Tiny communities tend to understand powerlessness. So when three dirt poor Hindu families arrived in lower Orakzai nearly two decades ago because they couldn’t make ends meet in Peshawar, the Shias decided to provide some shelter. The custodians of the imambargah in Kalaya Bazaar gave them some space outside to set up their secondhand winter clothing stall and charged them just fifty rupees in rent.
It was outside this very imambargah that a suicide bomber blew himself up on November 23, killing 34 people, mostly Shias, and injuring 56 others. Among the dead were also the heads of the three Hindu families, Mannat Lal, Amrat Lal and Saram Chand, who were selling socks and sweaters at their stall at the time.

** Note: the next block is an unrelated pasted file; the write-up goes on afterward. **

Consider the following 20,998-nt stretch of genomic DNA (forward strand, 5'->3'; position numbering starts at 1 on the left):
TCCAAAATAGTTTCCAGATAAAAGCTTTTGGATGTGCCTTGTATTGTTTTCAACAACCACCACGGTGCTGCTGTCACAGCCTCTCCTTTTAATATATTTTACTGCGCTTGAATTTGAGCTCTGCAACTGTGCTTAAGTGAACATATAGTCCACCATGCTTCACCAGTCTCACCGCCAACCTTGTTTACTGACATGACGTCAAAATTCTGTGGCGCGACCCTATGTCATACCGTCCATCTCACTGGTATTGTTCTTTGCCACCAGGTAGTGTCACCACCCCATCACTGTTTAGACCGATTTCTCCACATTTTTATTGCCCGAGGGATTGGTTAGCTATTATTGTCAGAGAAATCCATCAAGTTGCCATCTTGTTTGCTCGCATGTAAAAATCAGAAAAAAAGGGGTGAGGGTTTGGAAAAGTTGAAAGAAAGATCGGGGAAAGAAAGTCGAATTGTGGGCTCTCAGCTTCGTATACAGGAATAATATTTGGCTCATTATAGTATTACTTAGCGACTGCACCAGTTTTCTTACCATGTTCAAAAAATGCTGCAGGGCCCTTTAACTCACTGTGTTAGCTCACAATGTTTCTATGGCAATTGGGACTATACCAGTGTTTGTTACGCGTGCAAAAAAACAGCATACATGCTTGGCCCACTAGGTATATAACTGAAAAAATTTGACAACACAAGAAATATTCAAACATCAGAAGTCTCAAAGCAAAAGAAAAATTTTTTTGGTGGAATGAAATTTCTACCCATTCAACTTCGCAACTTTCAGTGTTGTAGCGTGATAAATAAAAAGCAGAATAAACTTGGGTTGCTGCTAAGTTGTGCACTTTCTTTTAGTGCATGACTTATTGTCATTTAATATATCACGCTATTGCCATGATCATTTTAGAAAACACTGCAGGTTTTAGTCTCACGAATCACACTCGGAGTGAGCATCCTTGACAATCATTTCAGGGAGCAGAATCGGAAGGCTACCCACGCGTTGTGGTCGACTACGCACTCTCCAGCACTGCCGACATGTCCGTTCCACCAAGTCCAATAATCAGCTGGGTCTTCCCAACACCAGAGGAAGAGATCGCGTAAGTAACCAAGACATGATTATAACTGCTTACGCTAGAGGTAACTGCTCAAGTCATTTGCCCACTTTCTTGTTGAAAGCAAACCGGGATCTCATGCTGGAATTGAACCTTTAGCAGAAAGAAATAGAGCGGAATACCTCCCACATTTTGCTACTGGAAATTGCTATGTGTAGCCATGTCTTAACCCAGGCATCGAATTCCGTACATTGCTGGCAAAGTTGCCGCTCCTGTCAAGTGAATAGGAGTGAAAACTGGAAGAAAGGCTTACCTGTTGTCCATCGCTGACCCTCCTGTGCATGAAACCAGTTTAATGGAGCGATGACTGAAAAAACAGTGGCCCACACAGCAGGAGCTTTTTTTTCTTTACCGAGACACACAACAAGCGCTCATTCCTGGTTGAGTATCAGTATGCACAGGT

Their families are doubly devastated, not just because of the deaths, but because they were all related. Amar Kumar has lost his father Mannat Lal, his paternal grandfather Amrat Lal and maternal grandfather Saram Chand. “What else can we do but leave,” he says. “There’s just my mother and grandmother left.”
I am sharing this important talk by Dr. Jain of Indus University:
The first 10minutes are about the humiliation and destruction of Multan’s Sun Temple, which till the 1000AD was one of the two most important Hindu sites in the Subcontinent.
The idol was covered in meat by the Arab invaders, held as hostage and desecrated (and is now in the British museum).
I relayed to LV the video and told her that she should never forget the Hindu blood spilt in the last millennia. Considering the parlous situation all religious minorities have in Pakistan; India must protect herself at all costs. I hope Congress don’t sell out India’s Hindu majority identity in their quest for power.